That’s a theme for the edition: The old edition was borderline Utopian (for a setting where Earth is an unlivable place no one in their right mind goes to) assuming bodies were available… At a price. Now it’s stated that many habitations may have more minds seeking bodies than they can accommodate, and rules support this: If you can’t find the biological body you want, expect to have to make-do with a Case or similar until you can upgrade. (The Case morph is basically if $YOUR_LEAST_FAVORITE_COMPUTER_COMPANY built androids, but lower quality. You get stuck with a trait called “The Clanking Masses” because everyone thinks you’re broke.) Corporations are evil, the various collectives and ‘New Economy’ areas are good, but disorganized and short on resources.

As I said, I’m not going to write more, but I do suggest looking into this if you’re interested in new sci-fi RPGs. I’d rate it A+.

I would note it’s for ‘mature audiences’ in a couple small places. Nothing exotic, but I know the small chapter on Gender and Sexuality would have been controversial a couple decades ago. It’s pretty optimistic: My closes handle is the stereotypical ‘Elf’ lore a lot of games like D&D often lean to: because setting people are assumed to be as long-lived as they liked and will change bodies (morphs) throughout that time, most people are a lot more open about sexuality and related issues. Even the “Horrible Nazi” faction is open minded about some issues, and they’re the ones railing against people turning themselves into murder-bots.

A sign of good science-fiction to me is extrapolating how a new technology would be used and abused, and EP defintiely does this: A lot of the material focuses on things related to the Cortical Stack concept like forking one’s mind state (Take your mind, copy it into two different bodies. Big issue is they both think they’re the original, unless you purposely edit one to limit it.) or mind-hacking options. EP does a good job with this.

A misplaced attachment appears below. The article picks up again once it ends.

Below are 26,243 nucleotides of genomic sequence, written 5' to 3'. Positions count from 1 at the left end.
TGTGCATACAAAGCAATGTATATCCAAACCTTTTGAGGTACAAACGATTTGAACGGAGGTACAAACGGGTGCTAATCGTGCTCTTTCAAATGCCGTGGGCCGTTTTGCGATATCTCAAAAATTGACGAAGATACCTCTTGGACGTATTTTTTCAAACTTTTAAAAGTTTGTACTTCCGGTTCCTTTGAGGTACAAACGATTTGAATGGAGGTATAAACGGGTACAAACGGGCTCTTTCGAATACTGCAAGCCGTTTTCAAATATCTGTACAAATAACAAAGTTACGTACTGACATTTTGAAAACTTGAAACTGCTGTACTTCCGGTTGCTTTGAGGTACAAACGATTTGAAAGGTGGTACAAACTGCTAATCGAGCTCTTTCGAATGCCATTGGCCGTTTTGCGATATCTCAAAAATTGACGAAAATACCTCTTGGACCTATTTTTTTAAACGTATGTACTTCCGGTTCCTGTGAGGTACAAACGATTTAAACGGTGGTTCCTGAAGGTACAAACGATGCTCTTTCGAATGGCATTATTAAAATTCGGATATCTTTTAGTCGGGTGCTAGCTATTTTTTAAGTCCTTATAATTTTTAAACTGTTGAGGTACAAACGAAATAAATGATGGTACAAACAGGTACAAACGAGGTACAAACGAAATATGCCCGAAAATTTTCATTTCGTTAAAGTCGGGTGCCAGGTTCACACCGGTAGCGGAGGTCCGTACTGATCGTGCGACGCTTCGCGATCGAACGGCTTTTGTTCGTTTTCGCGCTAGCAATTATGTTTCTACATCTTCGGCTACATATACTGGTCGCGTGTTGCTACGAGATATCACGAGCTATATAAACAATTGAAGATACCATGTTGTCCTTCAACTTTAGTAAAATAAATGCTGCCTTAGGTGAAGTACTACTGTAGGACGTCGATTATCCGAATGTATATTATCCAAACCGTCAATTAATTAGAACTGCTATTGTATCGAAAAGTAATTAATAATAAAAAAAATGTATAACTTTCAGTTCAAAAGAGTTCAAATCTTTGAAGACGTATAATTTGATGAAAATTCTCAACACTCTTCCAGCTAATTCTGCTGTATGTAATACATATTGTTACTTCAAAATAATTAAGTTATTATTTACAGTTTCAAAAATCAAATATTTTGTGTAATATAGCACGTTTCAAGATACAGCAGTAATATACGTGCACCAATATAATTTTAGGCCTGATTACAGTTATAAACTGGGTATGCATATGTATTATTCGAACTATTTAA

If I ever got a chance to run Eclipse Phase I’d definitely run EP2 over EP1: So much less to explain. I’d probably suggest Borderlands as an inspiration, even if it’s not quite accurate and misses some of the points.

I’m interested, though since I’ve never really gotten to actually play EP I can’t really weigh in much on the differences. Might need to get my hands on a PDF copy of 2nd Ed and give it a read-through.

It’s a good RPG, and the books are very nice looking. The system in 1e was definitely a mess, 2e is much better. Cleaned up and, I think, better at saying “This is what characters do in the game.”

I briefly met the crew behind it at GenCon one year forever ago and they seem like nice people. You’d approve, if the avatar matches the… I have no idea where this analogy is going.